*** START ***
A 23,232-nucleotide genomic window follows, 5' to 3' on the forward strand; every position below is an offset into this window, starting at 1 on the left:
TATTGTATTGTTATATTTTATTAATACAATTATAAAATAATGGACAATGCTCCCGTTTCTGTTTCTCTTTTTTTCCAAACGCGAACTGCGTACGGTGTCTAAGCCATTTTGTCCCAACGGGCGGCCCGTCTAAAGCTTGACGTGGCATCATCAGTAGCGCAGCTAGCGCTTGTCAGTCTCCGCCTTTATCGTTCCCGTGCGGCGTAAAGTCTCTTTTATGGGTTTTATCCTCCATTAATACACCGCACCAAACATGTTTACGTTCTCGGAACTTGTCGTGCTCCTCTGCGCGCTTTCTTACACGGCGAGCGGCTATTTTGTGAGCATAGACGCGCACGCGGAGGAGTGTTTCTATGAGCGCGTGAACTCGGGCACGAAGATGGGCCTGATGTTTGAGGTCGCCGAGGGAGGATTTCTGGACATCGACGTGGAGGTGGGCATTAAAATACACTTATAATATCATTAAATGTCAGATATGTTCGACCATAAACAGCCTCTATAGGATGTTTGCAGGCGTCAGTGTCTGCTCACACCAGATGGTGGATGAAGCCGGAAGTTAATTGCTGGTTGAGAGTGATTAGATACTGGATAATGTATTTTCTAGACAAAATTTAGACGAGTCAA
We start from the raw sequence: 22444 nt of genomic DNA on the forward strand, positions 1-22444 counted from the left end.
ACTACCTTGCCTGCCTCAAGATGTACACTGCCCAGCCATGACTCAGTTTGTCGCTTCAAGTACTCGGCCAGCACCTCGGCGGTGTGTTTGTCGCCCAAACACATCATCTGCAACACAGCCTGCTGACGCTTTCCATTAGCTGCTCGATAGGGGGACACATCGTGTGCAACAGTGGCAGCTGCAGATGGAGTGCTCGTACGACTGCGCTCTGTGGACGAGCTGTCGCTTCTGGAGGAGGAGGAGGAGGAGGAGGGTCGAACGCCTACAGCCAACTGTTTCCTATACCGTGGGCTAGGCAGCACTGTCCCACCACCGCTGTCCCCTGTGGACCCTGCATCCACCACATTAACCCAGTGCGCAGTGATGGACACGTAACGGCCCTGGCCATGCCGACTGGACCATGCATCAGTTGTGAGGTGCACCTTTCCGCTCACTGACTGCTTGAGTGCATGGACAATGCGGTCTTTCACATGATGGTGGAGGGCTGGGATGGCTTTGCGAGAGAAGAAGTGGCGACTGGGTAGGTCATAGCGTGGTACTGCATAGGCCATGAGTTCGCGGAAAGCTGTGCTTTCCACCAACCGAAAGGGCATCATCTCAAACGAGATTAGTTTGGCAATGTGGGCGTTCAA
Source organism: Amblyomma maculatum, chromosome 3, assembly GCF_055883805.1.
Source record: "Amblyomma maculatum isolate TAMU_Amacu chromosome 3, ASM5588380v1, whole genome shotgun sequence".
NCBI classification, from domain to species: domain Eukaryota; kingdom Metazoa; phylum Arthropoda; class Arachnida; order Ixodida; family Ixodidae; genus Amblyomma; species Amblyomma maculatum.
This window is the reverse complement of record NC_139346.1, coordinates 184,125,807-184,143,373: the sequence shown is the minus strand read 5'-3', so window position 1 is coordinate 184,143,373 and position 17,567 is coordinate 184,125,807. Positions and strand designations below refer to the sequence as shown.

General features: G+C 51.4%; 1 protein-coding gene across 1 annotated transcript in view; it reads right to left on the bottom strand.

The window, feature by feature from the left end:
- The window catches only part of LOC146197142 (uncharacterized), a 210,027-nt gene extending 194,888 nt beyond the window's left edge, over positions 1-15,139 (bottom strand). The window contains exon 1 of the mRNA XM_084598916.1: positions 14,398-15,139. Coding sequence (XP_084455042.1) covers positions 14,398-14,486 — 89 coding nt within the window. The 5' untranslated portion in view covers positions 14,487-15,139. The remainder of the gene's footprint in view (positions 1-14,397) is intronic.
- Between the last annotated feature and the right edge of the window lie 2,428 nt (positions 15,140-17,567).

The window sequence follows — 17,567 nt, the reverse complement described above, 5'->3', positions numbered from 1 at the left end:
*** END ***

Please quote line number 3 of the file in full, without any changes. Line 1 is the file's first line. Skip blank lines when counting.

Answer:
We start from the raw sequence: 22444 nt of genomic DNA on the forward strand, positions 1-22444 counted from the left end.